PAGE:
Research roundup

Continuing the tradition I began last week, I give you some of the articles I would have treated at greater length last week if there were more of me (that is to say, more of us).

In no particular order:

Mitochondrial mutation: Mitochondrial DNA-Deletion Mutations Accumulate Intracellularly to Detrimental Levels in Aged Human Skeletal Muscle Fibers, Bua et al.,:

Deletion mutations were clonal within a fiber and concomitant to the COX-/SDH++ region. Quantitative PCR analysis of wild-type and deletion-containing mtDNA genomes within ETS-abnormal regions of single fibers demonstrated that these deletion mutations accumulate to detrimental levels (>90% of the total mtDNA).

Systems biology: Systems approaches to the networks of aging, Kriete et al.:

To increase our understanding of how aging works, we have to analyze and integrate quantitative evidence from multiple levels of biological organization. Here, we define a broader conceptual framework for a quantitative, computational systems biology approach to aging.

Melatonin: Melatonin treatment reverts aged-related changes in guinea pig gallbladder neuromuscular transmission and contractility, Gomez-Pinilla et al.:

Melatonin treatment for four weeks restored neurogenic responses to normal values, with an associated recovery of nitrergic function and the disappearance of the capsaicin-sensitive component. Aging also reduced the contractile responses to cholecystokinin (CCK) and Ca2+ influx.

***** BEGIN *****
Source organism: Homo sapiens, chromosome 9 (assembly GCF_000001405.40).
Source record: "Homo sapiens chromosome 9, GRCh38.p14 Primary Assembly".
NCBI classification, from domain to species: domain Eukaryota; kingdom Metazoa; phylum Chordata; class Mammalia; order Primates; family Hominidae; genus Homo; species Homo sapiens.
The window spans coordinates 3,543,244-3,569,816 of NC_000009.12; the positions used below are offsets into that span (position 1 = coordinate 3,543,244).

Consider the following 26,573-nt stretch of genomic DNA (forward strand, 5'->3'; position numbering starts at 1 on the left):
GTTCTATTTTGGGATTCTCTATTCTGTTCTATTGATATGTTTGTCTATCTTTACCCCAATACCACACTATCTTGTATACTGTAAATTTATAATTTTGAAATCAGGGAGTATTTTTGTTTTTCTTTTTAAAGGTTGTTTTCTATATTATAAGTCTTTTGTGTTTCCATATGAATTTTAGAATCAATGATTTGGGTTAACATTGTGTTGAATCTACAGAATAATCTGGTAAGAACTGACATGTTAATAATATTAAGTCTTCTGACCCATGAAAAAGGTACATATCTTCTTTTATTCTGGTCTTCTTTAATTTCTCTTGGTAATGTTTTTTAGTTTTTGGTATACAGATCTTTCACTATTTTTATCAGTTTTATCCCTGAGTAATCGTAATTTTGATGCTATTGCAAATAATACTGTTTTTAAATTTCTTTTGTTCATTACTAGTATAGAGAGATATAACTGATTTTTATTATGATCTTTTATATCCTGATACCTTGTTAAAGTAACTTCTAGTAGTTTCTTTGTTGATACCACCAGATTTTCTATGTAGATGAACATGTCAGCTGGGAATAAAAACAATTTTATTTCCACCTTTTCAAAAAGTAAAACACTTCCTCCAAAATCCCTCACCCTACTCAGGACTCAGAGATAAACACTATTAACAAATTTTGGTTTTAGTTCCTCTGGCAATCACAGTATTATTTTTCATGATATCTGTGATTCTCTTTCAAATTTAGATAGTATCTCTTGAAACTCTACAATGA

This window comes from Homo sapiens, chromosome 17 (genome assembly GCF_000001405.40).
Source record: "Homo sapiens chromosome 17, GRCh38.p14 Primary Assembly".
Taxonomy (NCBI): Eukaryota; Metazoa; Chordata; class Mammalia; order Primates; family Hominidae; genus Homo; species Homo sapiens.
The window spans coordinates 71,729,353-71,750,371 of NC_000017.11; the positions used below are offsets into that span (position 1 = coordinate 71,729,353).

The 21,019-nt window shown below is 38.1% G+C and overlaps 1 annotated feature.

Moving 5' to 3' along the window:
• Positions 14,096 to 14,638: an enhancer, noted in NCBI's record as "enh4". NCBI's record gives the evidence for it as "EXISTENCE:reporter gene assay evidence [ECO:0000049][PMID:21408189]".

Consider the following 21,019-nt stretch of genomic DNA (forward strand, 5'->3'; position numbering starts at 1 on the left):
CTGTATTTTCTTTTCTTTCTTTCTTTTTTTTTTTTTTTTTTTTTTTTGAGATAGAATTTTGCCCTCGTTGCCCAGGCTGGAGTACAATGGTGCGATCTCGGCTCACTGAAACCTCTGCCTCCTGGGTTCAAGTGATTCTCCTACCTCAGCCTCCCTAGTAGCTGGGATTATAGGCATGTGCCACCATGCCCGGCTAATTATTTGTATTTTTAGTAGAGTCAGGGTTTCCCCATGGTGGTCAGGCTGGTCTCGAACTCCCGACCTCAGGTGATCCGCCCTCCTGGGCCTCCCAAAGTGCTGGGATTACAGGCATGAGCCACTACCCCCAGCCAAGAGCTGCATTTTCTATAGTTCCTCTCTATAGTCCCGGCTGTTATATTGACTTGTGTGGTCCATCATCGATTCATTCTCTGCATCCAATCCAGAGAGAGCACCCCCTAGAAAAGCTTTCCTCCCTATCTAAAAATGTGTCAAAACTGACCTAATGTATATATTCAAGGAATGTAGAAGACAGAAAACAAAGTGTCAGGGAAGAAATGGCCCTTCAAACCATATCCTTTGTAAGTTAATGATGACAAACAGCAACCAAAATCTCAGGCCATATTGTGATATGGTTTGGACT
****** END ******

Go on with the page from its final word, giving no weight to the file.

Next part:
Our favorite roundworm: Identifying factors that promote functional aging in Caenorhabditis elegans, Catherine Wolkow:

In C. elegans, aging leads to significant functional declines that correlate with muscle deterioration, similar to those documented for longer-lived vertebrates. This article will examine the current research into aging-related functional declines in this species, focusing on recent studies of locomotory and feeding decline during aging in the nematode, C. elegans.

Protein oxidation in Parkinson’s: Mutational analysis of DJ-1 in Drosophila implicates functional inactivation by oxidative damage and aging Meulener et al.:

Inherited mutations in PARK7, the gene encoding DJ-1, are associated with loss of protein function and early-onset parkinsonism. … Overoxidation of DJ-1 with age and exposure to oxidative toxins may lead to inactivation of DJ-1 function, suggesting a role in susceptibility to sporadic Parkinson’s disease.

Calorie restriction and mitochondria: Calorie Restriction in Mice: Effects on Body Composition, Daily Activity, Metabolic Rate, Mitochondrial Reactive Oxygen Species Production, and Membrane Fatty Acid Composition, Faulks et al.:

There was no CR-effect on in vitro reactive oxygen species production by liver or muscle mitochondria at 3 months, but after 6 months the effect was significantly reduced in liver mitochondria from 40 kcal/wk mice compared to 125 kcal/wk mice.